Shotgun appeals penalties upheld by the district court on the ground that it reasonably relied on the advice of its outside accountant, Robert Borelli. In general, " [w]hen an accountant . . . advises a taxpayer on a matter of tax law, such as whether liability exists, it is reasonable for the taxpayer to rely on that advice." Van Camp & Bennion v. United States, 251 F.3d 862, 868 (9th Cir. 2001) (quoting United States v. Boyle, 469 U.S. 241, 251 (1985) (alteration in original)); see also Boyle, 469 U.S. at 251 ("Most taxpayers are not competent to discern error in the substantive advice of an accountant or attorney. To require the taxpayer to challenge the attorney, to seek a `second opinion,' or to try to monitor counsel on the provisions of the Code himself would nullify the very purpose of seeking the advice of a presumed expert in the first place.").
The record here amply supports the conclusion that Shotgun's plan was formulated based on Borelli's professional advice. Although the district court faulted Shotgun's implementation of the plan for deviating from Borelli's recommendations, 85 F. Supp. 2d at 966, Shotgun offered evidence that such deviations were inadvertent. In any case, under our holding today, Borelli's plan was just as flawed as that which Shotgun actually implemented. The district court's criticism that "Shotgun failed to consult Borelli subsequent to instituting their plan to ensure proper compliance, " id., is misplaced for the same reason. Drawing all permissible inferences in Shotgun's favor, a finder of fact could find that Shotgun's reliance was reasonable and that penalties were not warranted. Therefore, we reverse the summary judgment as to the penalties. Each party shall bear its own costs.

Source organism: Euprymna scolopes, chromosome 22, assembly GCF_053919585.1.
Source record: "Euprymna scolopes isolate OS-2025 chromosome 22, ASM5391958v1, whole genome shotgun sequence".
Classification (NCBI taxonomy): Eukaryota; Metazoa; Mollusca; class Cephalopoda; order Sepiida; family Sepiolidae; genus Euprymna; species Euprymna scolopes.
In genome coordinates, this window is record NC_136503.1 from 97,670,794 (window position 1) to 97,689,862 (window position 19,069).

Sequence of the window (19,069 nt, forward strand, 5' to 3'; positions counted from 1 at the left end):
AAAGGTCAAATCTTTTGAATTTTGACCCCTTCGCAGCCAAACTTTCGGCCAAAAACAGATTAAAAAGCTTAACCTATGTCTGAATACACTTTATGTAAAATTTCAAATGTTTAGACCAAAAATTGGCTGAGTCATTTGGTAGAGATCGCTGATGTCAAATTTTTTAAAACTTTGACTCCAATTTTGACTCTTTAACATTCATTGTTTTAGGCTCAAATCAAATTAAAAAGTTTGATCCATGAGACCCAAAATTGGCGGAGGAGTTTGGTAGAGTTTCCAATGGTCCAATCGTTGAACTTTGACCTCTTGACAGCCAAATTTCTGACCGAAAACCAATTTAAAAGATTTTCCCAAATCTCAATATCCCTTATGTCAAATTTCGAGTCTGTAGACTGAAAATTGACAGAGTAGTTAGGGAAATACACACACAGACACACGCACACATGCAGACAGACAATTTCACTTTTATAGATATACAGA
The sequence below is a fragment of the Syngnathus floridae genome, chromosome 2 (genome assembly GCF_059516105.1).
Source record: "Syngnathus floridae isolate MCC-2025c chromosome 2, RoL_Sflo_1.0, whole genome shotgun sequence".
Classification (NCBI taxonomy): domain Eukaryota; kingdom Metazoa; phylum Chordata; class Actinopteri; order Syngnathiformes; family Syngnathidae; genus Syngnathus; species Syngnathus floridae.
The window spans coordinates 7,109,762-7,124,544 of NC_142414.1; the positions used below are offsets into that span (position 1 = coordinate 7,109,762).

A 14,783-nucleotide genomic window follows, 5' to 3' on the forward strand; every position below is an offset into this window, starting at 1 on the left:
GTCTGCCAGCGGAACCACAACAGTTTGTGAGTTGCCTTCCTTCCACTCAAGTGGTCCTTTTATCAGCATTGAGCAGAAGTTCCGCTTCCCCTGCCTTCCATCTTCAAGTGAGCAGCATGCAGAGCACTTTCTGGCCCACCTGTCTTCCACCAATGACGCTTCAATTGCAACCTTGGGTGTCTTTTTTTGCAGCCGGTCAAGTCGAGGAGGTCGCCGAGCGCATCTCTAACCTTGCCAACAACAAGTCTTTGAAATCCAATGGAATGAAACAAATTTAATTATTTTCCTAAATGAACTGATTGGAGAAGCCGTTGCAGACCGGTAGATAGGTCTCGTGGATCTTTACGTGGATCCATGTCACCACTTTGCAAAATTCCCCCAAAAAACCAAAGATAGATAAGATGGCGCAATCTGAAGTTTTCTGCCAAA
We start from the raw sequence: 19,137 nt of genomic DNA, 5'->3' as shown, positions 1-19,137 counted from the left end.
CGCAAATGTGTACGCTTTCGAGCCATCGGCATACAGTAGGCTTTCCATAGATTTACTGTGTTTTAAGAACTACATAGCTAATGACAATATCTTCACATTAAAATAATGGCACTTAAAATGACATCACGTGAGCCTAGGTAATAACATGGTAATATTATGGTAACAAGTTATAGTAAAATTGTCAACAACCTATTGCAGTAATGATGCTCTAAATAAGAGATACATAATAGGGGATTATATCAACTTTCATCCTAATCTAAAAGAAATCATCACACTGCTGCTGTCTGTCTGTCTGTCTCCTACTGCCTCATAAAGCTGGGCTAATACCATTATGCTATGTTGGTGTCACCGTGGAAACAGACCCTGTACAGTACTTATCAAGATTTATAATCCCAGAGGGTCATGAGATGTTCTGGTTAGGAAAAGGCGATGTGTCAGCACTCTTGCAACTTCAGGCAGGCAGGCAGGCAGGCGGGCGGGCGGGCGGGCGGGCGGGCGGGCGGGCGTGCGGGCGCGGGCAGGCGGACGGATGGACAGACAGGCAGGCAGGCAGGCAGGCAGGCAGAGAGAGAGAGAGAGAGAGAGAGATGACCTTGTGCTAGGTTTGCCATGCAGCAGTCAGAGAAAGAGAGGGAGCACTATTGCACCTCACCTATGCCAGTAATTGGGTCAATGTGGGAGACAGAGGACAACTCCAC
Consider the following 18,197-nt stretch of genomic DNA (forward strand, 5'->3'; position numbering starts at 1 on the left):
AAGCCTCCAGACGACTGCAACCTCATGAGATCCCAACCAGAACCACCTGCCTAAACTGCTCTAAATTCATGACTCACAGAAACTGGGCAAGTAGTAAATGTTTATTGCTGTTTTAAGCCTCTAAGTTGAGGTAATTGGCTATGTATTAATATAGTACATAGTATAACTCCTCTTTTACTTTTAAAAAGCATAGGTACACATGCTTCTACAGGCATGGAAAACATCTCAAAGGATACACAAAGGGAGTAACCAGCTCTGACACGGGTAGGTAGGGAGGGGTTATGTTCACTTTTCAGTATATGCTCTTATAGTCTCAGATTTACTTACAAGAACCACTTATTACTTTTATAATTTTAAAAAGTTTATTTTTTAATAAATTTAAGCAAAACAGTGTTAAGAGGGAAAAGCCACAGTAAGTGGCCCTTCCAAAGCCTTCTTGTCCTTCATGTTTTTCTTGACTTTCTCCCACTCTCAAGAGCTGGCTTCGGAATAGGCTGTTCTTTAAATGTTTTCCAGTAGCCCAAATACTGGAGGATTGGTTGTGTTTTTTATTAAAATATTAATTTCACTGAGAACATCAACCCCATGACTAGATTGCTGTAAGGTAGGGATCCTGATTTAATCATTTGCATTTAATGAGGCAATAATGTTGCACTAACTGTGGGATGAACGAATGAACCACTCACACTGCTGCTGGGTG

AFFIRMED in part, REVERSED in part.
The $.28 per mile limit applied in 1992; the 1991 limit was $.275.
The district court also held that Shotgun had not complied with the "return of excess" requirement. 85 F. Supp. 2d at 965-66. We have no need to review that determination, as the lack of an adequate "business connection" is sufficient to invalidate Shotgun's reimbursement plan.
Indeed, the Trucks court itself distinguished the case from Shotgun. See id. at 1345 (distinguishing district court opinion in Shotgun).
Trucks may be distinguishable for other reasons: Several different types of expenses were being reimbursed in that case (meals, lodging, and incidentals), covering periods as long as two weeks. See id. at 1341. Requiring itemized receipts for these expenses would impose significant administrative costs. By contrast, Shotgun itself says that its reimbursements were intended solely to compensate mileage expenses, and it did keep and use records of the distance its drivers had driven for each delivery. Given these facts, it is unreasonable for Shotgun to reimburse according to a formula that incorporates extraneous factors and leads to arbitrary results.
As noted, the record shows that Shotgun's system resulted in widely varying reimbursements: Over 1/3 of the payments yielded an effective rate below $.15 per mile, approximately 1/3 between 15 and 23 cents, inclusive, and approximately 1/3 at $.24 and above.